What-If Tool
Learn > Basics of the What-If Tool > Features Overview

Features Overview: Understanding Your Feature Distributions

The Features Overview dashboard of the What-If Tool provides an overview of the distribution of values of each feature in the dataset loaded into the tool. It also provides the same overview for outputs from the model(s) being analyzed by the tool. The dashboard can be found by clicking on the “Features” tab in the What-If Tool.

The dashboard contains two tables: one for numeric features and one for categorical features, along with a control panel. The features are separated into separate tables as the information shown in the tables is different for numeric features versus categorical features. In the tables there is a row for each feature in the dataset. Each row contains some calculated statistics about the values of that feature across the entire dataset, along with a number of charts to show the distribution of values.

Features Tables

For numeric features, these stats in the table include the minimum, maximum, mean (average) values, along with the percentage of values that are ‘0’. For categorical features, they include the number of unique values, and the most frequently-seen value. The tool does some automatic tagging of stats that may be problematic, bolding them and coloring them red, such as a feature with a high number of ‘0’ values.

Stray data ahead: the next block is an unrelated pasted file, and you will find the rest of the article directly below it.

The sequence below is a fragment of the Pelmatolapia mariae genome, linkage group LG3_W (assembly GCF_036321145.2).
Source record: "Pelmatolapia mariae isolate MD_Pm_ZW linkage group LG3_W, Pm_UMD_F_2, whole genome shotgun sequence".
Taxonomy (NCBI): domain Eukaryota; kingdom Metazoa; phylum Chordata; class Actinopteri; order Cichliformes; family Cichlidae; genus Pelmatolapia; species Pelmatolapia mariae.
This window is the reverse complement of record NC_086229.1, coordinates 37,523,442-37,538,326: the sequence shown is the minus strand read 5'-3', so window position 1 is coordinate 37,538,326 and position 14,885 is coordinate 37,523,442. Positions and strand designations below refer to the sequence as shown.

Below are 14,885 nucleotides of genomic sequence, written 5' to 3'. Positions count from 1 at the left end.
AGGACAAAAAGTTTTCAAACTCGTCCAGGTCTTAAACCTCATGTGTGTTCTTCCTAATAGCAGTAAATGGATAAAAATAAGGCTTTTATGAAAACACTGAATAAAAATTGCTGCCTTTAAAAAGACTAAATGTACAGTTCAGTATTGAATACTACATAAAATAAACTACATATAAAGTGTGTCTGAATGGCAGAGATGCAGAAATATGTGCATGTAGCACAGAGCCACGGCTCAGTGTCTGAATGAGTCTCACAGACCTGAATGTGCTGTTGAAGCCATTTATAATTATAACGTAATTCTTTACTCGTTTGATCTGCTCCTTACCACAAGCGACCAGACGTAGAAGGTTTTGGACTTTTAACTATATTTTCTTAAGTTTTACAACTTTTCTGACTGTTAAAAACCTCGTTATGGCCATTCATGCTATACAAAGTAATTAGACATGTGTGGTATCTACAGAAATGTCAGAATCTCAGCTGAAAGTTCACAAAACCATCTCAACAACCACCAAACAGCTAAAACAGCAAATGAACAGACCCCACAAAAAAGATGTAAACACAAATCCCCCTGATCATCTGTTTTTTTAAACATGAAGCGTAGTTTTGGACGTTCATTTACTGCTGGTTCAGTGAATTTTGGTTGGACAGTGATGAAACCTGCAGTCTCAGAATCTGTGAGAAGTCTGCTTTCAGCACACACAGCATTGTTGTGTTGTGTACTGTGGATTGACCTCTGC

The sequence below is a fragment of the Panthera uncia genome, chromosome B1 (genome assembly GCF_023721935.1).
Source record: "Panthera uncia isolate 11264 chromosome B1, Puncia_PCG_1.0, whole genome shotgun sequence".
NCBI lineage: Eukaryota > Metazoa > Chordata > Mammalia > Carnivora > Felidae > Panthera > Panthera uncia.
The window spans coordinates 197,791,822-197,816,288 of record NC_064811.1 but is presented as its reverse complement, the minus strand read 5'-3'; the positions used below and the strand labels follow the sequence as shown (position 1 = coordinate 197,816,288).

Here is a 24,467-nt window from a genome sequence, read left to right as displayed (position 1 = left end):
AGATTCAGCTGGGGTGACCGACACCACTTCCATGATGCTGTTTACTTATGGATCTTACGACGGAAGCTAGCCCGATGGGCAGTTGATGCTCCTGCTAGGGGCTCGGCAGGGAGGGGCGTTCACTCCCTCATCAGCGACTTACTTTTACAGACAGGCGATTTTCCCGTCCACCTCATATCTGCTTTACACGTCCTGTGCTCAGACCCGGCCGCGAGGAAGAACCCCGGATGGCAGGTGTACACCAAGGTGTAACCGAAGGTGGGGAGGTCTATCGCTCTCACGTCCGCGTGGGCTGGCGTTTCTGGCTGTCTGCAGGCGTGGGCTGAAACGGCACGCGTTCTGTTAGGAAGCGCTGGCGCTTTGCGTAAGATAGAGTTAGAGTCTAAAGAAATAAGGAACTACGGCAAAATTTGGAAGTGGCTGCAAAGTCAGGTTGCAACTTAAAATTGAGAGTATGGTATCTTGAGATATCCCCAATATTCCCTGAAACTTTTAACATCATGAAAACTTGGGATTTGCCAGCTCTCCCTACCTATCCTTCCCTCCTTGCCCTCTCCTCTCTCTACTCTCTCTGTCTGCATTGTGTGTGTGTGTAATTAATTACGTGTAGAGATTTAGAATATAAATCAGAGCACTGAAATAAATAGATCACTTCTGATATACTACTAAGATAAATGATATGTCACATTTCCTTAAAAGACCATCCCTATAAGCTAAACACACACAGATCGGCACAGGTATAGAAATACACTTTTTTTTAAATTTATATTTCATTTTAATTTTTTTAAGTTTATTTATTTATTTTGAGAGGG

Above: The Features Overview dashboard control panel and numeric features table. The features have been sorted by non-uniformity, as can be seen by the shape of the histograms. Features towards the bottom of this table will have flatter histograms, with values more evenly distributed between buckets.

The right-side of each row contains a chart showing the distribution of values for that feature across the dataset. For numeric features, the default chart to show the distribution is a histogram, and through a drop-down menu above the charts you can change it to a quantile chart.

For categorical features, the type of chart shown depends on the number of unique values of that feature across the dataset. When there are only a small number of unique values, a bar chart is shown. Otherwise, a cumulative distribution function chart is shown, as there wouldn’t be enough room for bars for each unique value. This type of chart shows, from the most frequent value, to the least frequent value, what percentage of total values are represented by each value (and the ones before it). That is why it is a line chart that looks like a curve approaching the Y-axis value of 1 (for 100%). The steeper the initial slope, the more popular the most frequently-seen values are in the dataset. If all values are completely unique, the line will be a straight diagonal line. Additionally, a button next to the charts allows you to toggle from the chart to a data table view showing each feature value and its count in the dataset.

Above: The Features Overview dashboard categorical features table. The top feature shows a cumulative distribution function chart due to its high number of unique values. The third feature is showing a raw data table due to a user pressing the toggle button above the chart.